How to pack like a doctor
Because getting sick on vacation suuucks.
Growing up, Elizabeth Trattner was a bit obsessed with Eloise—the illustrated girl who called a hotel her home. “I wanted to live at the Plaza,” she explains. “Now I get to take my love of travel and Eloise and really help people have a better time when they travel, which is a lovely way of bringing everything together.”
As an integrative medicine expert, Dr. Trattner works with clients dealing with everything from digestive woes to severe allergies—the types of things that are hard enough to control at home, never mind when they’re on the road.
“An ounce of prevention is worth a pound of cure.”
Her number one piece of advice for staying healthy when you’re going on a trip? “An ounce of prevention is worth a pound of cure,” she says. “Lots of countries have great pharmacies, like Mexico, but take [important medications] with you. The worst case scenario? You bring them back home.”
Needless to say, a well-stocked bag plays a big part in preparing for the worst. Or, in her case, a well-stocked Ziploc bag filled with the essential meds. “I’ll take everything out of their boxes and pack them up,” Dr. Trattner says. “Once every three months, I’ll change the bag out and put new things in it. It’s like I’m running a mini hospital.”
Here’s how to pack like an integrative medicine pro on your next trip.
“Get scripts for things like flagyl and antibiotics and all that other stuff. Even Zofran, in case you’re vomiting. You pack one little guy and just pray you don’t have to use it. Don’t put your stuff in your suitcase, however—carry it on. Because [if your checked bag gets lost] it’s a lot harder to find a doctor than to just take these things. And then make sure you have a prescription from your doctor or a doctor’s note with you.”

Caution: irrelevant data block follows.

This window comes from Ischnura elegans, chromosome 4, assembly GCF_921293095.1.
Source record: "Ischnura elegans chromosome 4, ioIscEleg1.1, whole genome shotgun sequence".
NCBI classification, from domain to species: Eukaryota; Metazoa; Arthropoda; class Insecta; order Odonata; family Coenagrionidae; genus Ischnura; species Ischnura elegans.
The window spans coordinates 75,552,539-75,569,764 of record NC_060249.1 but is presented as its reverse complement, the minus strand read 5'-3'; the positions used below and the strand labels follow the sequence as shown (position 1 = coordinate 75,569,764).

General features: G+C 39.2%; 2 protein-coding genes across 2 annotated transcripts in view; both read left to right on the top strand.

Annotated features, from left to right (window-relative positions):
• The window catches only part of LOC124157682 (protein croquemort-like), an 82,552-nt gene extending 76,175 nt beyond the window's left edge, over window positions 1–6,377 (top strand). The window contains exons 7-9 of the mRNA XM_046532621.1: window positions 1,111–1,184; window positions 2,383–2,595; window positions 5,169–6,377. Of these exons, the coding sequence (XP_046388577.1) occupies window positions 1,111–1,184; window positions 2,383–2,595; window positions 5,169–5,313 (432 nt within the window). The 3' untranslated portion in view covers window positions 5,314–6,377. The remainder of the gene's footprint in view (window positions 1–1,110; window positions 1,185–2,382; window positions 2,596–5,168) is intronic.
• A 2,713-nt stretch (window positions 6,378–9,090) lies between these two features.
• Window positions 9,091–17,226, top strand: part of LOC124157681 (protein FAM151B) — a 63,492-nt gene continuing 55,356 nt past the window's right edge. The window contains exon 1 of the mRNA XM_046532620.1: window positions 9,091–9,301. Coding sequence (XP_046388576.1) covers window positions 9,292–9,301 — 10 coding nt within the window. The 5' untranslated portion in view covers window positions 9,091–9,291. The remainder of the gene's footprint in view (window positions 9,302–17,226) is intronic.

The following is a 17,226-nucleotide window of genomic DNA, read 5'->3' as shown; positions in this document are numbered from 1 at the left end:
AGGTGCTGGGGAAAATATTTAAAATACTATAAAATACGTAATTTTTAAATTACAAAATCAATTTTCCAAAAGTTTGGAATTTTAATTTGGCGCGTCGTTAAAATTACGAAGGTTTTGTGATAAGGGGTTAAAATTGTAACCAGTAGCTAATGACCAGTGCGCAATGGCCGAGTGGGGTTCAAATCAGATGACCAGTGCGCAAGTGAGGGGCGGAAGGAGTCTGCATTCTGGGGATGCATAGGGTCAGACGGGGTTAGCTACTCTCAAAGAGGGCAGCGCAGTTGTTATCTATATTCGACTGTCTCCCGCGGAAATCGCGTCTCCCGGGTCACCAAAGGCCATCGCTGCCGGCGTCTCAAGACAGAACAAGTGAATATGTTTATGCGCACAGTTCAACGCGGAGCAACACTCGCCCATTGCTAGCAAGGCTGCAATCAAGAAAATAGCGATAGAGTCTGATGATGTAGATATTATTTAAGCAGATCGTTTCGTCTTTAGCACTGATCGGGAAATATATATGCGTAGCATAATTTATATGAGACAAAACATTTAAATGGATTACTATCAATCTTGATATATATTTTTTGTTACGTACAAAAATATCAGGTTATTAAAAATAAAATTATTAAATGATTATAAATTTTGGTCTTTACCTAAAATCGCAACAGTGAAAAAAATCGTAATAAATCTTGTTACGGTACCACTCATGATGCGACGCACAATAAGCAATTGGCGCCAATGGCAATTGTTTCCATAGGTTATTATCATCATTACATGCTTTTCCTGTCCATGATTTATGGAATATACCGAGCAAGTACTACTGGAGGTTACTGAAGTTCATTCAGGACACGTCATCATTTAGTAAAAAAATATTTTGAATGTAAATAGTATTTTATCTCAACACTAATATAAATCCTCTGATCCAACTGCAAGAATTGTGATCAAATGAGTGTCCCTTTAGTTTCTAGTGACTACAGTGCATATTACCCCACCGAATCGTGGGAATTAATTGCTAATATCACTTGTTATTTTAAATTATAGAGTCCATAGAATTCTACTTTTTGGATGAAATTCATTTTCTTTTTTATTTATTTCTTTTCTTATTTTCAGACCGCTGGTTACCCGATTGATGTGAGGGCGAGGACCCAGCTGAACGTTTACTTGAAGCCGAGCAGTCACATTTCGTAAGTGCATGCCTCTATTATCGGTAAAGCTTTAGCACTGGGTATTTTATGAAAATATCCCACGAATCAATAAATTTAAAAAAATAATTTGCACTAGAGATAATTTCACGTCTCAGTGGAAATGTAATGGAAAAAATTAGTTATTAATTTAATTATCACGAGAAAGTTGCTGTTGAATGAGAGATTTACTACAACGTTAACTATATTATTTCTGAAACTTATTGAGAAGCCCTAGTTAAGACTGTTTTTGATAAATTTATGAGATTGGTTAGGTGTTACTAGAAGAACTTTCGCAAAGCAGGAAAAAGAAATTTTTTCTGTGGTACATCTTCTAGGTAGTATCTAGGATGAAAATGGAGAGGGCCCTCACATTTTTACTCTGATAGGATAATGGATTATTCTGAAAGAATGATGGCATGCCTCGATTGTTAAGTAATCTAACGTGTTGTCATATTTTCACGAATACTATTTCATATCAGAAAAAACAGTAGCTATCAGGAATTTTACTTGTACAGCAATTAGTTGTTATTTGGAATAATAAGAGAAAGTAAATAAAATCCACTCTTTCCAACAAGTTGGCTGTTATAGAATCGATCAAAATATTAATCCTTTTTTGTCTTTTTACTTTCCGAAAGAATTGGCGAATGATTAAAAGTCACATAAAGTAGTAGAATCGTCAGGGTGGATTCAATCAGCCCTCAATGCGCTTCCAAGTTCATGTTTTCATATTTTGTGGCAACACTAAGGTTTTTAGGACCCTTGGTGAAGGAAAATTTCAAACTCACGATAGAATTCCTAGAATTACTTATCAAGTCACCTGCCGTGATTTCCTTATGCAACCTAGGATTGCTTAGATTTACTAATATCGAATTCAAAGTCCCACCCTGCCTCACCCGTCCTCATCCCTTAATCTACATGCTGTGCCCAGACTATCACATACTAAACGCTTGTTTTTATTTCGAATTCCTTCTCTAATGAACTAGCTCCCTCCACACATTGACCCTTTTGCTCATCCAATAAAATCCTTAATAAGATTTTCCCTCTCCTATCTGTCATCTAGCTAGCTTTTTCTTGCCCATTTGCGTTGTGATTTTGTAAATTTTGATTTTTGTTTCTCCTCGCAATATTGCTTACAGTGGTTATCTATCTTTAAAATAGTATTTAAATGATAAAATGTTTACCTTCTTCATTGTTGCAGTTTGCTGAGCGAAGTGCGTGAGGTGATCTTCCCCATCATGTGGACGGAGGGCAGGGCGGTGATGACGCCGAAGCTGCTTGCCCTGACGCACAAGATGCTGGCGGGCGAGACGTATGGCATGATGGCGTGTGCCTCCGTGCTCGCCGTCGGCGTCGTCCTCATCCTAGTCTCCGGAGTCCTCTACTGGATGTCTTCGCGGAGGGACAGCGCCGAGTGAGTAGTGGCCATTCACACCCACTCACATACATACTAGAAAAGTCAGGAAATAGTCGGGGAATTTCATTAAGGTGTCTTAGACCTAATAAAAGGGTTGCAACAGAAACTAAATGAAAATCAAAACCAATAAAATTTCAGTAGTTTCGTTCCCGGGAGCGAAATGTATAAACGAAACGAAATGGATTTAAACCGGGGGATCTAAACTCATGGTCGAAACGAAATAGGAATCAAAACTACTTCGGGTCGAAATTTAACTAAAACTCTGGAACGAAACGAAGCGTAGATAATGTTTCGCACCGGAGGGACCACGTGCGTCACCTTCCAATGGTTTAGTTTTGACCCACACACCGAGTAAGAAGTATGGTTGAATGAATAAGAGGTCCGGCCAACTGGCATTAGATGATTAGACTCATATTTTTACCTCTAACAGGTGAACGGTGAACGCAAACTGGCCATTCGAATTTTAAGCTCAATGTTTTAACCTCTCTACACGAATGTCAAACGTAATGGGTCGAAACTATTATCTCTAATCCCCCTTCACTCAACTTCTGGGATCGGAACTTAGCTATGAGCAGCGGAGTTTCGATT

“I always pack cough drops, something for diarrhea, decongestants, baby Benadryl, band-aids. You just never know what to expect, and it’s harder to get [this stuff] overseas or in an emergency.”
“I always pack them. When I’m on an airplane, they’re really easy to crack in half and throw in a bottle; when I’m in the air I’ll have a hydration tablet every two hours. If you get diarrhea, you’ll be sick as a dog and dehydrated. Goes without saying that it works for hangovers, too. I like Nuun, but it can be Emergen-C…. I don’t care what it is, just always take it with you!”
“I usually travel with collagen peptides, because sometimes proteins can be really questionable. I mix collagen peptides, green powder, and apple juice and throw it back on the airplane.”
“Ginger is the most harmonizing herb. It’s good for gas, bloating, stomach aches, sea sickness, or if you have a sore throat. So I’ll pack ginger candies.”
“Scarves are really important when you travel. I don’t care how dumb I look, I take a big scarf and wrap it around my head on the airplane so it’s over my mouth and nose—you’re more likely to get a sore throat when your respiratory passages dry out. You can touch buttons on the elevator or open everything with it. You can put it over your mouth when you sleep, if there are bugs. If you have a bad back, roll it up and use it as a lumber support. ”
“[I’ll pack] a variety of teas for the plane. [I prefer] green and mint, which is good for digestion and overeating.”
“Just in case you have a meltdown. I personally prefer pink opals, kunzite, spirit quartz, citrine, and a black stone—preferably tourmaline. These are my personal favorites right now.”